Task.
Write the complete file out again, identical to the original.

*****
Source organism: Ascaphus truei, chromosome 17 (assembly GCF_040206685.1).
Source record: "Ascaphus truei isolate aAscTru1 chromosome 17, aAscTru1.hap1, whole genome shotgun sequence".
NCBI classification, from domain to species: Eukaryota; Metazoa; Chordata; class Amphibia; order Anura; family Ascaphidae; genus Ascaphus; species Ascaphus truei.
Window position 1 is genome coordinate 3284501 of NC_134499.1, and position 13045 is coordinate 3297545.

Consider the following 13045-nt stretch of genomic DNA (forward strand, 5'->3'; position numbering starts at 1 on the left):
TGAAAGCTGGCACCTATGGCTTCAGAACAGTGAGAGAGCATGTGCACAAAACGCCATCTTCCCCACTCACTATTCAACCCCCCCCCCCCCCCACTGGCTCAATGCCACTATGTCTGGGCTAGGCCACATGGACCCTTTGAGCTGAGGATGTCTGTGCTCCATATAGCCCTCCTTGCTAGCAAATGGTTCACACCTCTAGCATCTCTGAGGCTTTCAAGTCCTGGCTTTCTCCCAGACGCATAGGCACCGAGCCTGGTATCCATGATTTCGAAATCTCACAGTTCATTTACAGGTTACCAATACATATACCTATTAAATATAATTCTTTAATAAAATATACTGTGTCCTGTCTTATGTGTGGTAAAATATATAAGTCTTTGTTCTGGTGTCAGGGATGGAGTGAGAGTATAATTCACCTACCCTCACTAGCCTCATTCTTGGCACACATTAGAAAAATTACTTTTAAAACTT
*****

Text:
Source organism: Ascaphus truei, chromosome 17 (assembly GCF_040206685.1).
Source record: "Ascaphus truei isolate aAscTru1 chromosome 17, aAscTru1.hap1, whole genome shotgun sequence".
NCBI classification, from domain to species: Eukaryota; Metazoa; Chordata; class Amphibia; order Anura; family Ascaphidae; genus Ascaphus; species Ascaphus truei.
Window position 1 is genome coordinate 3284501 of NC_134499.1, and position 13045 is coordinate 3297545.

Consider the following 13045-nt stretch of genomic DNA (forward strand, 5'->3'; position numbering starts at 1 on the left):
TGAAAGCTGGCACCTATGGCTTCAGAACAGTGAGAGAGCATGTGCACAAAACGCCATCTTCCCCACTCACTATTCAACCCCCCCCCCCCCCCACTGGCTCAATGCCACTATGTCTGGGCTAGGCCACATGGACCCTTTGAGCTGAGGATGTCTGTGCTCCATATAGCCCTCCTTGCTAGCAAATGGTTCACACCTCTAGCATCTCTGAGGCTTTCAAGTCCTGGCTTTCTCCCAGACGCATAGGCACCGAGCCTGGTATCCATGATTTCGAAATCTCACAGTTCATTTACAGGTTACCAATACATATACCTATTAAATATAATTCTTTAATAAAATATACTGTGTCCTGTCTTATGTGTGGTAAAATATATAAGTCTTTGTTCTGGTGTCAGGGATGGAGTGAGAGTATAATTCACCTACCCTCACTAGCCTCATTCTTGGCACACATTAGAAAAATTACTTTTAAAACTT